14. Snow White and the Huntsman
This could be the proof-of-concept moment for the whole action-remake-of-fairy-tales trend in Hollywood. Start the debate: Is the decision to feature zero dialogue from Kristen Stewart an intriguing artistic choice, or an indication that her reportedly British-y accent might be off-putting?
13. The Muppets
Tough to choose from all the brilliant parody-trailers for The Muppets, but we’ll go with this Green Lantern spoof. Green Lantern, children, was a real movie that came out in summer 2011. I think it was a documentary about manufacturing lamps.
Come to Fassbender.
11. The Hunger Games
This kinetic first look at the hotly anticipated teen-dystopia adaptation left us breathless. Even better: They somehow made an entire trailer that barely shows anything from the second half of the movie. Twilight who?
10. The Avengers
This smart spot carefully introduces the super-team-up structure of next year’s Marvel mega-sequel, teasing some Iron Man/Captain America squabbling but focusing quite a bit on Tom Hiddleston’s breakout villain Loki.
9. The Hobbit
I’m sure we’ve all asked ourselves the same question: Can Peter Jackson’s Hobbit duology possible be better than the 1977 animated Hobbit? According to this trailer, the answer is: Well, yes, probably. Is it next December yet?
This trailer actually became the subject of the year’s most ridiculous lawsuit, when a woman claimed that the preview misled her. Apparently, she thought Drive was going to be lame, but it turned out to be awesome. There’s just no truth in advertising anymore.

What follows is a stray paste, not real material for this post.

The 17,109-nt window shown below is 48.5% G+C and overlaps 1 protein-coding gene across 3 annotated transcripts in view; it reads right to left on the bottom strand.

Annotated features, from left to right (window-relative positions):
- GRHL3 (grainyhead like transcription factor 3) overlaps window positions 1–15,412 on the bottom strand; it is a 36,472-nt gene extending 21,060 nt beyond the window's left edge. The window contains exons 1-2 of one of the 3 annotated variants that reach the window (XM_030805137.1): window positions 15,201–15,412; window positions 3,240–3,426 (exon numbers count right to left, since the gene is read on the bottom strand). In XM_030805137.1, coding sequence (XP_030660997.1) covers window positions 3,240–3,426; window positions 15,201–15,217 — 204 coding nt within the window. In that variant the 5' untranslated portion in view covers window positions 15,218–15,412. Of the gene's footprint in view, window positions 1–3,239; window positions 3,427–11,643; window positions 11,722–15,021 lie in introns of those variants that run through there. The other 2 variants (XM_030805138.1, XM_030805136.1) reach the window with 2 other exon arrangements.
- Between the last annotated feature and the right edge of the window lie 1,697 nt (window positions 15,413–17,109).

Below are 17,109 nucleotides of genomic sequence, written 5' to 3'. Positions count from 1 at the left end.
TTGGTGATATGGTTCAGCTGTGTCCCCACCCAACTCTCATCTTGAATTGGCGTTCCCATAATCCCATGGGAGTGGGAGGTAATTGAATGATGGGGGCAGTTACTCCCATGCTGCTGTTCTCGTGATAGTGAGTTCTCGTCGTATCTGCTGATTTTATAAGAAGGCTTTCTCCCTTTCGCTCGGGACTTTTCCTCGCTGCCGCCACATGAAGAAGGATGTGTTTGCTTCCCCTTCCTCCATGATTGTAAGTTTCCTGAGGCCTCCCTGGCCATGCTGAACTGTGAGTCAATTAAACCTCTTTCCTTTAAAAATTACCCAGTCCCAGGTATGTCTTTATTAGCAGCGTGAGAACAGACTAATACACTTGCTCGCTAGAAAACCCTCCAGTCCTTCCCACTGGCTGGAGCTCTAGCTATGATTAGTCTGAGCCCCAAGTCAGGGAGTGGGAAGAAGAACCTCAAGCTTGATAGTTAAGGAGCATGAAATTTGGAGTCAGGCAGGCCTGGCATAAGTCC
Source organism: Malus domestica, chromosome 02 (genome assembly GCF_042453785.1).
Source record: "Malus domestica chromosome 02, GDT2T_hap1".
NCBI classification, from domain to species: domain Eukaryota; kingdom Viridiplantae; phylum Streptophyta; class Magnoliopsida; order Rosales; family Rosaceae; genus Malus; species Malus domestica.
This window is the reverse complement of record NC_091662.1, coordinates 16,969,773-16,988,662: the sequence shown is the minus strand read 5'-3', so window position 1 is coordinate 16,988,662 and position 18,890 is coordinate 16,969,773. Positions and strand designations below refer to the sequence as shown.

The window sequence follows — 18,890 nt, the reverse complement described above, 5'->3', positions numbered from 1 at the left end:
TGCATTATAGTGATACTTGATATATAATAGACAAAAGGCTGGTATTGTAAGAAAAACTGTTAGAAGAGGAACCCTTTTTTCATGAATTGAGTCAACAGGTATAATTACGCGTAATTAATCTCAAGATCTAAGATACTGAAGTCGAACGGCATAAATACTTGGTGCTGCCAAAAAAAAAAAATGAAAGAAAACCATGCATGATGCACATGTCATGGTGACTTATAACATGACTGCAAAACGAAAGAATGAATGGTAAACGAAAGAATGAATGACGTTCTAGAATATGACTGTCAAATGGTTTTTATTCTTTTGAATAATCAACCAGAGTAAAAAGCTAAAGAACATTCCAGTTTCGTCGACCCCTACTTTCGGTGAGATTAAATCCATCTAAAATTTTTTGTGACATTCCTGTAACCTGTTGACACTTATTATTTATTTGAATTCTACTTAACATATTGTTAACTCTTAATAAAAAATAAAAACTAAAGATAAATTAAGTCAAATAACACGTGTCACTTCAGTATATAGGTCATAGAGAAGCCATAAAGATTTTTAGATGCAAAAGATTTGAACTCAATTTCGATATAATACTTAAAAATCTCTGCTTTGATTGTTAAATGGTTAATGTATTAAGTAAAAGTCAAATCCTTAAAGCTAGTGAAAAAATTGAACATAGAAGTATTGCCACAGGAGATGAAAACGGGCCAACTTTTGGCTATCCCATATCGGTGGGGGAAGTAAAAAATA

Nothing about this trailer for the direct-to-DVD, let’s-call-it-an-homage of The Running Man makes any sense, starting from the notion of Twilight bench player Kellan Lutz as a family-man action star. But Samuel L. Jackson pushes the trailer out of the pit of mediocrity into the stratosphere of camp bliss.
6. Harry Potter and the Deathly Hallows — Part 2
The last Harry Potter trailer didn’t need to do more than flash a title. Instead, they opted for the “senses-shattering compilation of awesomeness” approach.
5. Tinker Tailor Soldier Spy
When you have a cast featuring several of the finest British performers in movies today, sometimes all you need to do is let them throw brilliant acting in each others’ faces. A great, quietly menacing trailer.
4. The Dark Knight Rises
So it is an Alien prequel, or an Alien remake, or an alternate-universe-prequel-reboot? Who cares? This late-breaking addition to our Best Trailers list looks utterly wondrous, frame by frame.
2. We Need to Talk About Kevin
Buddy Holly has never seemed more existentially threatening. Kids are scary.
1. The Girl With the Dragon Tattoo
Filmmaker David Fincher has a history of fantastic movie previews — the promo for last year’s Social Network is a basically a stand-alone short film — and he topped himself with the jagged trailer for his adaptation of Stieg Larsson’s Swedish noir. Set to a recording of “Immigrant Song” by by Trent Reznor and Karen O, the spot basically shows the entire movie, but the effect is tantalizing. And was there a better tagline this year than “The Feel-Bad Movie of Christmas”?
Honorable Mention: Single Best Line of Trailer Dialogue